Cover Letter FAQ

Many job seekers mistakenly believe that the cover letter has gone the way of typewriters and 8-track tapes. This couldn't be further from the truth. Far from a relic of the past, the often-overlooked cover letter remains a key self-promotional tool for accounting professionals — especially in a competitive job market. The following answers to common cover letter questions will help you win over prospective employers and convince them to call you for interviews:

Q: Between my resume and LinkedIn profile, isn't that enough? Is writing a cover letter really that helpful?

A: Yes, writing a cover letter can absolutely help you. How do we know this? Well, because employers say so. In fact, a whopping 91 percent of executives polled said cover letters are valuable when evaluating job candidates, according to a survey by our company. So, whether you submit your resume via online form, email, fax or even snail-mail, it's wise to include or attach a carefully crafted cover letter. If there's no designated area on the online form for your cover letter, cut and paste your text into the body of an email.

Q: To save myself time, can't I just write one basic cover letter and change the name of the firm it's addressed to?

A: You can, but you're missing a huge opportunity to stand out from the crowd when you use a generic, one-size-fits-all cover letter. Instead, gain leverage on less-diligent job seekers and impress hiring managers by doing your homework and targeting your document. Thoroughly review each company's website, marketing materials and recent annual reports to get a better understanding of the firm, its culture, mission and successes.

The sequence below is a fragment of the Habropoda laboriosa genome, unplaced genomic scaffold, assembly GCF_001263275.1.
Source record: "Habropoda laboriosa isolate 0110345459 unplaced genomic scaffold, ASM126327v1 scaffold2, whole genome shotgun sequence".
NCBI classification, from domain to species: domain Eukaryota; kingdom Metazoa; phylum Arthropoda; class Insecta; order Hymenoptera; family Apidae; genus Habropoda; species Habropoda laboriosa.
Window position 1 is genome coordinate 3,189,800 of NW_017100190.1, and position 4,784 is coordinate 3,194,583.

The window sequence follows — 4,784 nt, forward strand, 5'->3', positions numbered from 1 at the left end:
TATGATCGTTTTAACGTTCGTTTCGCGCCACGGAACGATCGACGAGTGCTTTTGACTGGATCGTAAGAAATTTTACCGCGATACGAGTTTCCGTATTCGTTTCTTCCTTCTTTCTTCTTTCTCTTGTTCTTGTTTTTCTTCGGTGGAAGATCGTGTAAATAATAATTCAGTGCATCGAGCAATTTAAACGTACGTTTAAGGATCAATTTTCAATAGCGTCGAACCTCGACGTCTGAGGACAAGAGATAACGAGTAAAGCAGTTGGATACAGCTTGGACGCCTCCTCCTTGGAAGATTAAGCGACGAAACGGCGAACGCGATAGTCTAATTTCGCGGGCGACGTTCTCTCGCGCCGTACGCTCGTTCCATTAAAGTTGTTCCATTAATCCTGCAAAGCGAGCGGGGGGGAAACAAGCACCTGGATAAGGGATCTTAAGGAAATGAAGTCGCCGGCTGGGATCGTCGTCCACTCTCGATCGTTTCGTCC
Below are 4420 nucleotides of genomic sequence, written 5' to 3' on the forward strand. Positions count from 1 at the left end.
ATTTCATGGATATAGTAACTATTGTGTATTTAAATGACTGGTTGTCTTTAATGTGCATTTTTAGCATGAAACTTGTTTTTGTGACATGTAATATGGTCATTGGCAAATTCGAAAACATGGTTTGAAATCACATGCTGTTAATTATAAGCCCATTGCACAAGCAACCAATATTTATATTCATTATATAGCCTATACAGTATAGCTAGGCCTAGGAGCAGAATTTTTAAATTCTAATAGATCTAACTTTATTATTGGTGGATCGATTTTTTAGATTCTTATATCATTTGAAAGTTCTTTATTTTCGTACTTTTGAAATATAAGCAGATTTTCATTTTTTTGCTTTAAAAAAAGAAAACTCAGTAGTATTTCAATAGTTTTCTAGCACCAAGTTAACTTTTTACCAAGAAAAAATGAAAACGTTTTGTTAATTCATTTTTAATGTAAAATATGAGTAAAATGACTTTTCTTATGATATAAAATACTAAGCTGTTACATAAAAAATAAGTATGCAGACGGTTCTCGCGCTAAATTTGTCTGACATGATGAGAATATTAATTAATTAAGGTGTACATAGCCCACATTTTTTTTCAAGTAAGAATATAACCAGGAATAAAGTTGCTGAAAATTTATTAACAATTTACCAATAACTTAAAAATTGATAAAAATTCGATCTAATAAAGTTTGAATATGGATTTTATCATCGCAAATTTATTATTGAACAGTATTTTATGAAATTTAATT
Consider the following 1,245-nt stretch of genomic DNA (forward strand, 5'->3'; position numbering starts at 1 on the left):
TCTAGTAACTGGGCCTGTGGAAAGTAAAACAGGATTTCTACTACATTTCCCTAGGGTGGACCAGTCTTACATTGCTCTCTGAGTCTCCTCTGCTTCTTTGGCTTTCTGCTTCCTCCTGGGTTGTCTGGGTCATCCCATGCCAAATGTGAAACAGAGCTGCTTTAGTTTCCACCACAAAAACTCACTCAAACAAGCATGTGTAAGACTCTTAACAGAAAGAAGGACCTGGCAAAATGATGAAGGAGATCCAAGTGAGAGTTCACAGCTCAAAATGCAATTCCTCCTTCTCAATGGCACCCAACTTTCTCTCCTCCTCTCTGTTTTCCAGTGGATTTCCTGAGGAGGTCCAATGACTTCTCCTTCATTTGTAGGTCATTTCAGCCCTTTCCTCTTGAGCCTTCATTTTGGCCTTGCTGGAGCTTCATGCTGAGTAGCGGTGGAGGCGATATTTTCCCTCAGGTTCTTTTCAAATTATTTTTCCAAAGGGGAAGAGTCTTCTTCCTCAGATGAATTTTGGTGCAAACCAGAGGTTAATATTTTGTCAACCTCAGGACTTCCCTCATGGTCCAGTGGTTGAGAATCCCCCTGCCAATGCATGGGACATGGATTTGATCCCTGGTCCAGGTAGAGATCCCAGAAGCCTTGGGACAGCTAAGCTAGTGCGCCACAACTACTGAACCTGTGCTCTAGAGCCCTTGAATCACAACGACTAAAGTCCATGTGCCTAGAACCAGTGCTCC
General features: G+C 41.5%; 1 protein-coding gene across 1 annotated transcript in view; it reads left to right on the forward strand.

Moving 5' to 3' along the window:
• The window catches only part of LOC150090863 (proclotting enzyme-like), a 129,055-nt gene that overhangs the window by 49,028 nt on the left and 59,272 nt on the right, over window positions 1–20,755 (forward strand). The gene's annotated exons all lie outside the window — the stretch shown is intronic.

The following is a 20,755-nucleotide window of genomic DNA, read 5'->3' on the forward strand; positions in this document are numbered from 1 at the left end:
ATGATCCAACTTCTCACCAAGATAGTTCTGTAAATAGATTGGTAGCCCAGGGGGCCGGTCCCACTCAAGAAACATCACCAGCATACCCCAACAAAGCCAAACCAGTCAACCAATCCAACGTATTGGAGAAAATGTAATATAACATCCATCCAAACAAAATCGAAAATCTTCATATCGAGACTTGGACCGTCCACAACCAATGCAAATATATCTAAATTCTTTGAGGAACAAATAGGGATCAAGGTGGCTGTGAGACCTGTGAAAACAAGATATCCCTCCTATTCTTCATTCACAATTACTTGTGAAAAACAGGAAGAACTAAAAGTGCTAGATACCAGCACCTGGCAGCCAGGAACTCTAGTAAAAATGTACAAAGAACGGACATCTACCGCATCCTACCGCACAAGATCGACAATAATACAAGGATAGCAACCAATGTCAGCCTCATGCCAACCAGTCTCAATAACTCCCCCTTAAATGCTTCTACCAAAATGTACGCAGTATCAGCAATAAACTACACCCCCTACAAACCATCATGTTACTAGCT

The more information you uncover, the more opportunities you have to directly connect your skills with the organization's needs. While you don't need to start from scratch every time you find a new job posting of interest, taking the time to customize your cover letter is well worth the extra effort. For example, for one open position you might emphasize your mastery of a specialized software program; while for another you play up your ability to communicate complex financial information to non-financial audiences.

Q: I was laid off from my last job. Should I address this employment gap in my cover letter? If so, how?

A: Your best bet is to be upfront and briefly explain the situation. After introducing yourself, write a short sentence addressing the layoff, but then quickly pivot toward positive information about how you've kept your skills current. For example, have you attended any industry conferences or enrolled in professional-development courses to expand your knowledge in a particular area? Have you taken on temporary assignments or pro bono work? Explaining how you've remained productive and connected to your field demonstrates commitment and motivation — both of which are appealing attributes that can allay an employer's concerns about a resume gap.

Q: How much personality should I put into my cover letter?

A: A little bit goes a long way. Some job seekers make this mistake of writing a cover letter that reads more like a meandering journal entry. Remember: It's a professional business document. Offering a touch of personality is fine, but leave out information about your personal life that doesn't pertain to your ability to perform the job. Referencing unrelated hobbies or making attempts at humor can detract from your pitch.

Q: How long should my cover letter be?

A: Some long-winded job candidates write multi-page cover letters that mainly rehash their resumes, while others write little more than, "Please hire me. See attached resume." Neither of these approaches will work in your favor. In general, it's best to limit your letter to four or five highly focused paragraphs. The key is to be compelling yet concise, highlighting the aspects of your work history that relate to the job opportunity. Again, you don't need to share your life story. The goal is to simply pique the interest of time-strapped hiring managers, nudging them to take a closer look at your resume.

Q: Anything else I need to know? 

Yes. Before submitting a cover letter, always proofread. Then proofread some more. Our company's research consistently shows that just one or two spelling or grammatical mistakes in a resume or cover letter can significantly damage an applicant's chances.

Related post: Why a Chronological Resume May Not Be Right for You